Now when Festus had come into the province, after three days he ascended from Caesarea to Jerusalem.
Then the high priest and the chief men of the Jews informed him against Paul and besought him,
desiring a favor against him: that he would have Paul brought to Jerusalem, so that they might lie in wait on the way to kill him.
But Festus answered that Paul should be kept at Caesarea, and that he himself would depart shortly thither.
"Let those therefore," he said, "who among you are able, go down with me and accuse this man, if there be any wickedness in him."
And when he had tarried among them more than ten days, he went down unto Caesarea. And the next day, sitting in the judgment seat, he commanded Paul to be brought.
And when he had come, the Jews who came down from Jerusalem stood round about and laid many and grievous complaints against Paul, which they could not prove,
while Paul answered for himself: "Neither against the law of the Jews, nor against the temple, nor yet against Caesar have I offended any thing at all."
But Festus, desiring to do the Jews a favor, answered Paul and said, "Wilt thou go up to Jerusalem and there be judged of these things before me?"
Then said Paul, "I stand at Caesar's judgment seat, where I ought to be judged. To the Jews have I done no wrong, as thou very well knowest.
For if I am an offender, or have committed anything worthy of death, I should not refuse to die; but if there is nothing to these things whereof they accuse me, no man may deliver me unto them. I appeal unto Caesar."
Then Festus, when he had conferred with the council, answered, "Hast thou appealed unto Caesar? Unto Caesar shalt thou go!"
Some days later, King Agrippa and Bernice came unto Caesarea to salute Festus.
And when they had been there many days, Festus declared Paul's cause unto the king, saying, "There is a certain man left in bonds by Felix,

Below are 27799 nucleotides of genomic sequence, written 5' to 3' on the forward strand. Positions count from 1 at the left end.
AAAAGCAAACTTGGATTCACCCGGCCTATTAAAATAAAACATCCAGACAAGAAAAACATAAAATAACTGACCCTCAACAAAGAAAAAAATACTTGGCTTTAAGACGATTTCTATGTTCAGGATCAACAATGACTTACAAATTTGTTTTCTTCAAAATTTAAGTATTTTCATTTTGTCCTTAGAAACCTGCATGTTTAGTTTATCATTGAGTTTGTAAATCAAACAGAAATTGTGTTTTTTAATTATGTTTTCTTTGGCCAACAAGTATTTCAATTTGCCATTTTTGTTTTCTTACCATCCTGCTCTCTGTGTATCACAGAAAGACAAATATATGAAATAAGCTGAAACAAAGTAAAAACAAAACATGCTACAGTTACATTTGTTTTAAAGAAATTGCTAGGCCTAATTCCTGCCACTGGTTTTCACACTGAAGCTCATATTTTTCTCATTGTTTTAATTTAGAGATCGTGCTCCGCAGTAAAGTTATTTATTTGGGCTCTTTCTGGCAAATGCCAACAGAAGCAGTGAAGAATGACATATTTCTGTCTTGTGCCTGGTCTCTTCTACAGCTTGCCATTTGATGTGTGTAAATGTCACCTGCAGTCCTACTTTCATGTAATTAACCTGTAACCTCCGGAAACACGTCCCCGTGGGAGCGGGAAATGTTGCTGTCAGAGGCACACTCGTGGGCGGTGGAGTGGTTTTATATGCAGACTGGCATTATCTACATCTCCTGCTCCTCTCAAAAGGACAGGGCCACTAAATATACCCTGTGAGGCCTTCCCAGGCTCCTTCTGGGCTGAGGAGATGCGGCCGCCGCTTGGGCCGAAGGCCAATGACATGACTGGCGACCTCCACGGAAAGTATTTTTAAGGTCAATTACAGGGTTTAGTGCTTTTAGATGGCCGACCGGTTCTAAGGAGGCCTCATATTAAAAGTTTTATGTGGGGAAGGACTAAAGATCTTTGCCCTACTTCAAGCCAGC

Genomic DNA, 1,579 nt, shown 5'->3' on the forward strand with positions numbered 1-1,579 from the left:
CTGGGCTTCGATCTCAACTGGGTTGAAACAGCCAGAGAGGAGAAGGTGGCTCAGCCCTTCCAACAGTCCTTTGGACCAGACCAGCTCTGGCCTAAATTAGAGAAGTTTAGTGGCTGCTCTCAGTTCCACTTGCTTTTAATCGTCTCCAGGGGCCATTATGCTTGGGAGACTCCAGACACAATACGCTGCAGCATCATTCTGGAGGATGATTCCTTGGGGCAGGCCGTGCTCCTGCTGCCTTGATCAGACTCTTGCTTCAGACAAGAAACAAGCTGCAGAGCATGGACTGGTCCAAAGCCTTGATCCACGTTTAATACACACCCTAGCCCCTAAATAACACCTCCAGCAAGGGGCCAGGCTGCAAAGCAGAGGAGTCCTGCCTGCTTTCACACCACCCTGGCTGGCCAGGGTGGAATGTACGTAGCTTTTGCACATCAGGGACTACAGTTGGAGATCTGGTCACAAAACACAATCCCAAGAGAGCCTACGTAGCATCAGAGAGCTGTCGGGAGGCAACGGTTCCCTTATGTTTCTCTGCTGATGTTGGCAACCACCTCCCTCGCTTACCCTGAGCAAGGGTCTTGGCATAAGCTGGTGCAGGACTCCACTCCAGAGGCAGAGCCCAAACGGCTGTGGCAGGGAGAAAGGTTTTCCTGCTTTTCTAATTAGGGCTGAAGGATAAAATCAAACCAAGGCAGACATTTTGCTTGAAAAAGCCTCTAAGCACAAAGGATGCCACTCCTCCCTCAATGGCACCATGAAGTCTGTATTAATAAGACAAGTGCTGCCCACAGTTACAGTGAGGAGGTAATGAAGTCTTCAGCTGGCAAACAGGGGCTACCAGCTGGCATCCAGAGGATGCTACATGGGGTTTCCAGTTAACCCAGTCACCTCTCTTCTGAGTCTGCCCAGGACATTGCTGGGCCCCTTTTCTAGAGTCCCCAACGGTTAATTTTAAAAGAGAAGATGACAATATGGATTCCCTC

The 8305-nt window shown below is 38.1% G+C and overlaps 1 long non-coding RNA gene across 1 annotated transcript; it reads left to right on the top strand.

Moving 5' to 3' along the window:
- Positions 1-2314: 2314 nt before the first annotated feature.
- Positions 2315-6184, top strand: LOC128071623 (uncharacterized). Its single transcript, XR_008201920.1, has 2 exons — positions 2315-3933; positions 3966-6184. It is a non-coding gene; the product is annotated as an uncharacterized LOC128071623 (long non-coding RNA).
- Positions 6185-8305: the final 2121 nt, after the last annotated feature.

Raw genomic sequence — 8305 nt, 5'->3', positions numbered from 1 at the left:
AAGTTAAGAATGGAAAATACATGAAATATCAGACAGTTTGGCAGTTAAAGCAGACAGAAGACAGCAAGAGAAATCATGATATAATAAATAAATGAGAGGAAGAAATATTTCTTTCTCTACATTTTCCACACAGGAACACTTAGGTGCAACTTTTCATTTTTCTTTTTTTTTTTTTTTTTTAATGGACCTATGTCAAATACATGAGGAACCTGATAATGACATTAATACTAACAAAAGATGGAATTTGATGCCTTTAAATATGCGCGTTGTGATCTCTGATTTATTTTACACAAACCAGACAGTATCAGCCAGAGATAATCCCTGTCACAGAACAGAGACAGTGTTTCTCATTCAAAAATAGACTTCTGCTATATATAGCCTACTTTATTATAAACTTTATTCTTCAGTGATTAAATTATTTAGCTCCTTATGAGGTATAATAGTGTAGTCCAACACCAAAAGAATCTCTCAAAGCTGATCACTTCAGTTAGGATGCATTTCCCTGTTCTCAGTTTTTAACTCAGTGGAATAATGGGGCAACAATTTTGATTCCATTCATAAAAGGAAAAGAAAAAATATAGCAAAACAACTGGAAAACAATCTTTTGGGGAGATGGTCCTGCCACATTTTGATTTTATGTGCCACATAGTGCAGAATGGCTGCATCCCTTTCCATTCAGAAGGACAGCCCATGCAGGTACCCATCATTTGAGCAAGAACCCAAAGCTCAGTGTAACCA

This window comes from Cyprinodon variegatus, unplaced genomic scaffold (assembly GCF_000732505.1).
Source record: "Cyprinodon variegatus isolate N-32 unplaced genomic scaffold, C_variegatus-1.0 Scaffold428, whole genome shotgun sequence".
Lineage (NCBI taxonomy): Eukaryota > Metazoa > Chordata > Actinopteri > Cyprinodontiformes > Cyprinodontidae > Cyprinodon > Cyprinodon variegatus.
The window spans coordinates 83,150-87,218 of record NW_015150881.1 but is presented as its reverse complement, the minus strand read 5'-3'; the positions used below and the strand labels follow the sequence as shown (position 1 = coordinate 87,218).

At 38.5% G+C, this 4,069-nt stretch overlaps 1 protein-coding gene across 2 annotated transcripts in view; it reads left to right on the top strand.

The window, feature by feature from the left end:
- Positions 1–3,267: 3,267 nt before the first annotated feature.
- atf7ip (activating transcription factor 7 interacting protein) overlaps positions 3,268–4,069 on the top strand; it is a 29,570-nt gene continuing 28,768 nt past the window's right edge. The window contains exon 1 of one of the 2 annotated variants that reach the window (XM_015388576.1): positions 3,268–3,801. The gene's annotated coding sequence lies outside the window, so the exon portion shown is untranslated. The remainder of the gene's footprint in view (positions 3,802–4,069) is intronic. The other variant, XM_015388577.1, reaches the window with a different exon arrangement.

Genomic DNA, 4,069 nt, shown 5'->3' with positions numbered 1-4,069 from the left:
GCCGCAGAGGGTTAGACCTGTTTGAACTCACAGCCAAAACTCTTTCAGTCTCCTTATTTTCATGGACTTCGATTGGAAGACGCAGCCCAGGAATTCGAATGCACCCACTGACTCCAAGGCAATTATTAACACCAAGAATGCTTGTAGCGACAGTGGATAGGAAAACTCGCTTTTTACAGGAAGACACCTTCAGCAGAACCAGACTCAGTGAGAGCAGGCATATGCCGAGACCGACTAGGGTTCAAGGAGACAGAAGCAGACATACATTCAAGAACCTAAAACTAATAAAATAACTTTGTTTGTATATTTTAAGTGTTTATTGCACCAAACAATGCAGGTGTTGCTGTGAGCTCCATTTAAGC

about whom, when I was in Jerusalem, the chief priests and the elders of the Jews informed me, desiring to have judgment against him.
To them I answered, 'It is not in the manner of the Romans to deliver any man to die before he that is accused has the accusers face to face, and has license to answer for himself concerning the crime laid against him.'
Therefore when they had come hither, without any delay on the morrow, I sat on the judgment seat and commanded the man to be brought forth,
against whom, when the accusers stood up, they brought no accusation of such things as I supposed,
but had certain questions against him concerning their own superstition and of one Jesus, who was dead and whom Paul affirmed to be alive.
And because I was in doubt as to this manner of questions, I asked him whether he would go to Jerusalem, and there be judged on these matters.
But when Paul appealed to be reserved for a hearing by Augustus, I commanded him to be kept until I might send him to Caesar."
Then Agrippa said unto Festus, "I would also hear the man myself." "Tomorrow," said he, "thou shalt hear him."
And on the morrow, when Agrippa and Bernice had come with great pomp, and had entered into the place of hearing with the chief captains and principal men of the city, at Festus' command Paul was brought forth.
And Festus said, "King Agrippa and all men who are here present with us, ye see this man about whom all the multitude of the Jews have applied to me, both at Jerusalem and also here, crying out that he ought not to live any longer.
But when I found that he hath committed nothing worthy of death, and that he himself hath appealed to Augustus, I have determined to send him.
Of him I have nothing certain to write unto my lord. Therefore I have brought him forth before you, and especially before thee, O King Agrippa, that after we have examined him I might have something to write.
For it seemeth to me unreasonable to send a prisoner, and not also to specify the crimes laid against him."